Here was another nice example of enough water for meaningful and sustained play.  The children set about the task of filling a five-gallon bucket next to the table.  In the video, the water was already inches from the top when a child poured a little more water---carefully and accurately---from a stainless steel bowl into the bucket.  As she finished her pour, the child with the spoon declared that it was enough water.  The child with the spoon then started to stir the water in the bucket with her spoon.  She was soon joined by a child with a little metal measuring cup.  They seemed to want to know how vigorously they could stir without spilling.

Filling the bucket from Thomas Bedard on Vimeo.

Because the bucket was full and there was still water left in both the sensory tables, there was more than five gallons of water to begin with.  Without at least that amount of water, the children would not have been able to play with the idea of "what is full and what does that mean for our operations?"

However, the amount of water always depended on the setup.  For the giant sponge, I used much less than five gallons.  I used only as much as the sponge with hold.  If I used too much water, the sponge began to float in the table and it became hard to squeeze and make suds. 

Another setup that took very little water was baby washing with a clothesline. An inch or two of water in the table was all that was needed for the children to wash the babies and to wash the clothes.

Water beads was another setup that did not need a lot of water because the children's exploration and operations revolved around the water bead themselves.  In fact, too much water would have necessarily changed the focus of play.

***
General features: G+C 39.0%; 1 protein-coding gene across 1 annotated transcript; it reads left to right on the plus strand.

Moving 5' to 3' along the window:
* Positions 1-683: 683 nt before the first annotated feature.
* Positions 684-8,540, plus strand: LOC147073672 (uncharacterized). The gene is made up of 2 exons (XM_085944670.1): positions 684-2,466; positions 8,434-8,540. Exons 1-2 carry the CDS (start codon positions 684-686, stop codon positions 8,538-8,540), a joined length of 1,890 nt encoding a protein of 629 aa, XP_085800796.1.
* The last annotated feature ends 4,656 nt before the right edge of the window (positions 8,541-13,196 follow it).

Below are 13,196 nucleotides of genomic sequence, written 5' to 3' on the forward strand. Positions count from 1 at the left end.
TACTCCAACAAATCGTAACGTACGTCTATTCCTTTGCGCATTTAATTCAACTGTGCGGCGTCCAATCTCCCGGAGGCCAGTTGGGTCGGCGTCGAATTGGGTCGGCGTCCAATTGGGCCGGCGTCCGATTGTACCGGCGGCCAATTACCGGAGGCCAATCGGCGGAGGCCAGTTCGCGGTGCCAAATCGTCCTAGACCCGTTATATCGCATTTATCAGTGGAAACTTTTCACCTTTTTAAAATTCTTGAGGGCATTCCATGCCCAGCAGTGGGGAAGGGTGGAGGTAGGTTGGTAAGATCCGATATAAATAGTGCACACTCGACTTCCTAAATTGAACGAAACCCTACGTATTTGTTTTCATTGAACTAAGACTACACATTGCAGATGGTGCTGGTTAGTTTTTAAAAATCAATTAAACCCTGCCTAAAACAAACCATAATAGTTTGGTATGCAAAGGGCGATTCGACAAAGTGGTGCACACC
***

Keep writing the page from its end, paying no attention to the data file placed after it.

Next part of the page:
Water beads from Thomas Bedard on Vimeo.

There may not have been a need for a lot of water for this setup, but there was a definite need for plenty of water beads for varied and sustained play.

There are absolutely other factors that go into deciding how much water to put in the water table.  For instance, is the setup inside or outside?  If the setup is outside, teachers usually care less about spilling.  If the setup is inside, teachers' tolerance for spillage comes into play for making the "how much water" decision.

When my colleague first asked me the question about how much water, my first reaction was that it was not about the amount of water.  Rather it was about children's need to transport (axiom #1 in the right-hand column of this blog).  The amount of water had to optimize the children's need to transport what was in the table out of the table, whether that meant filling the pipe or the bucket or transporting the beads around the table.  (If you have read this blog post, here is a question for you: How did the idea of transporting inform the question of how much water to use for these setups: the giant sponge and the baby washing with the clothesline?)

Let me leave you with my answer to my colleague's question.  Depending on a your tolerance for messy play and spilling, and depending on the apparatus you set up in the table, and depending how and where you setup your apparatus, use enough water to optimize play and learning.  Oh, and it also depends on you knowing the children and other adults you work with.  In other words, it depends---and you have to make that decision.  By the way, after you make the decision, you can always make another decision about reducing or adding water depending on your observations of the children's play with the original amount of water.

P.S. Before all other "depends," is the implicit assumption of who is in control of the play.